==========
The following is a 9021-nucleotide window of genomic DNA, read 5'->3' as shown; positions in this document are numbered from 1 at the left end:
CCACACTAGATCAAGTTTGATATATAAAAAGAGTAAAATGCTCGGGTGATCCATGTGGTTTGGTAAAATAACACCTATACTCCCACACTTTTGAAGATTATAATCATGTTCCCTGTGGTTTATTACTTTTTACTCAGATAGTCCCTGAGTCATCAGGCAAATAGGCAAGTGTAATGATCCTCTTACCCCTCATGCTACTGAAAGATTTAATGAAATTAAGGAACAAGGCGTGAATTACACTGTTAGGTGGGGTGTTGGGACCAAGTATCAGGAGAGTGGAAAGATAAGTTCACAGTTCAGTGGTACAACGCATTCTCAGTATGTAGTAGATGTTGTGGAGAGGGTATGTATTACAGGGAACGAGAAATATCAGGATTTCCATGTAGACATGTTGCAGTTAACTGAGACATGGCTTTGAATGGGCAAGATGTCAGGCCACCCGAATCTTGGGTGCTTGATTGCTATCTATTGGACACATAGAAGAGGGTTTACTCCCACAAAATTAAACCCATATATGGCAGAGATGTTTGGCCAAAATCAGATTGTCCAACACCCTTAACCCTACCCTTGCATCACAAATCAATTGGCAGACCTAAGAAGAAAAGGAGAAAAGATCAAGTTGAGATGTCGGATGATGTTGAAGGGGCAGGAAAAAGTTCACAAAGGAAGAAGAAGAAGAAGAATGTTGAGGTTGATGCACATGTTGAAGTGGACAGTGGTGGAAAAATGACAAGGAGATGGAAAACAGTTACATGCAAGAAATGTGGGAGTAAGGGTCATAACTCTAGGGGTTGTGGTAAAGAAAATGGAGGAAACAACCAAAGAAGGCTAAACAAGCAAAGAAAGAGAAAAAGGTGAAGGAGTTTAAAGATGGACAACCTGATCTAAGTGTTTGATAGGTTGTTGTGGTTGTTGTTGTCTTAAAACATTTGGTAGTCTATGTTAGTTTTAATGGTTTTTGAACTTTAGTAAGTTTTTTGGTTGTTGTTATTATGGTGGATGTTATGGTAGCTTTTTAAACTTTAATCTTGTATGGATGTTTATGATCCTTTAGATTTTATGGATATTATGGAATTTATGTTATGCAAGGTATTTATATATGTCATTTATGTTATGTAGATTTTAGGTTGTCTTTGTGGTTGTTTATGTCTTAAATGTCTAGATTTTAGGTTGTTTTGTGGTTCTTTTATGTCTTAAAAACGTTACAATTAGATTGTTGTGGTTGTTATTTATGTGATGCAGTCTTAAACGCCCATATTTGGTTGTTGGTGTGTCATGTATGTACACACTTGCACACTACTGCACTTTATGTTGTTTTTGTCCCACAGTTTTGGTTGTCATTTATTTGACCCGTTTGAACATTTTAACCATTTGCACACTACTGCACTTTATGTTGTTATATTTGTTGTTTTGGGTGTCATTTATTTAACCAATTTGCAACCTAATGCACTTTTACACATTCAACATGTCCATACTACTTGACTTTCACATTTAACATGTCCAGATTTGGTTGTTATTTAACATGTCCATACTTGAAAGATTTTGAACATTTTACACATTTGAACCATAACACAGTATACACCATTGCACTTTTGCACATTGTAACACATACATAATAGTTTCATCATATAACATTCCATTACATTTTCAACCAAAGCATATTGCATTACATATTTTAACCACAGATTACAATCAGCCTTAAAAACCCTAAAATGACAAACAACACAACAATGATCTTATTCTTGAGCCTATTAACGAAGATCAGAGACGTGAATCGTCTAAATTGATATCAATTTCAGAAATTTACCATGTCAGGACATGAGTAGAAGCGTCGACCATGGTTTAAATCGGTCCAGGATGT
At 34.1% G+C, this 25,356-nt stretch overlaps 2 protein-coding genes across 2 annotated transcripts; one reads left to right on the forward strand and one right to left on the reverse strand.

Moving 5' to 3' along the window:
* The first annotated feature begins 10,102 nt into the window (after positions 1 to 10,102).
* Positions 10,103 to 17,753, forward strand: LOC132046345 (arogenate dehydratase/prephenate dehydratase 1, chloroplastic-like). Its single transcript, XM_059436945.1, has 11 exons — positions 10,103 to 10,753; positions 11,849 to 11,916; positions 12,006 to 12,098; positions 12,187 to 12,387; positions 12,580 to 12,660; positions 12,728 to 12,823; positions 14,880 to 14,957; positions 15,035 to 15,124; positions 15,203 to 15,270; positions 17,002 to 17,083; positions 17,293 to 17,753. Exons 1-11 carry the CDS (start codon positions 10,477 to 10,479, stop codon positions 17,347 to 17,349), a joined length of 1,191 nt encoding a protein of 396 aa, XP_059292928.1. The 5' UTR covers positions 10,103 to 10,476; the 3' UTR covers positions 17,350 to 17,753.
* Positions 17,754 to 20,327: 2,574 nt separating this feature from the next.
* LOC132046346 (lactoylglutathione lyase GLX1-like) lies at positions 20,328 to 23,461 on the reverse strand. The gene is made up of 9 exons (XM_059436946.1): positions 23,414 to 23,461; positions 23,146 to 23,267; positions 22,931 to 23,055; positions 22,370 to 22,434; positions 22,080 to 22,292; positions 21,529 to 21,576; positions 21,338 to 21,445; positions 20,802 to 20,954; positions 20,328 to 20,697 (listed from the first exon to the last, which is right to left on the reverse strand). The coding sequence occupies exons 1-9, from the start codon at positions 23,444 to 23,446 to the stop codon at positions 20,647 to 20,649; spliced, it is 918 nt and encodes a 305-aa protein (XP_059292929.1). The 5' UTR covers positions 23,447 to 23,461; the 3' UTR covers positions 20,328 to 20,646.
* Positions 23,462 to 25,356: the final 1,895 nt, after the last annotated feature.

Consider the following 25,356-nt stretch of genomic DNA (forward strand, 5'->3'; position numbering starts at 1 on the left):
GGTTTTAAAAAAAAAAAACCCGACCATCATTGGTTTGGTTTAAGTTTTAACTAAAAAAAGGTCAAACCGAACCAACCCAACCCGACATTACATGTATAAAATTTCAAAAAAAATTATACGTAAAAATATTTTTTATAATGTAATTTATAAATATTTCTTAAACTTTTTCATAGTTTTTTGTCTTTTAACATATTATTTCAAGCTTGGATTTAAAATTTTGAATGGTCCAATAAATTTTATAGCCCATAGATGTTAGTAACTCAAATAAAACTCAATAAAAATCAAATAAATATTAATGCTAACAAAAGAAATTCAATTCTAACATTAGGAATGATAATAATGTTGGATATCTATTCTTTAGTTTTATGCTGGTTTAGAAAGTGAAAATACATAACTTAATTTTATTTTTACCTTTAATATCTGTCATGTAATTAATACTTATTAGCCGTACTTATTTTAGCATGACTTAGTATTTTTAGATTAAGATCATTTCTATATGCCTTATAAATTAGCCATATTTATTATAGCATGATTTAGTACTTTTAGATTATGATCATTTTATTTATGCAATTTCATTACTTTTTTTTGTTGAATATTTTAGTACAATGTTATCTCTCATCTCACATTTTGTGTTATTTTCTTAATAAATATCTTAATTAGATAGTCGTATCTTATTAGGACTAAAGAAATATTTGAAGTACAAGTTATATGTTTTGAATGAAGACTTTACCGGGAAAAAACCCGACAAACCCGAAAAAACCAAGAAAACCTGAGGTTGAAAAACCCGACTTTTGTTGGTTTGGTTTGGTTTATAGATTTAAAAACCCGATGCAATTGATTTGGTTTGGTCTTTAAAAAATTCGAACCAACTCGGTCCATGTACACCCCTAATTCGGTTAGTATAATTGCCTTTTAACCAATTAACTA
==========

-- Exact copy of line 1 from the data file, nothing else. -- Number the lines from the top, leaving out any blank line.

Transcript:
The following is a 9021-nucleotide window of genomic DNA, read 5'->3' as shown; positions in this document are numbered from 1 at the left end: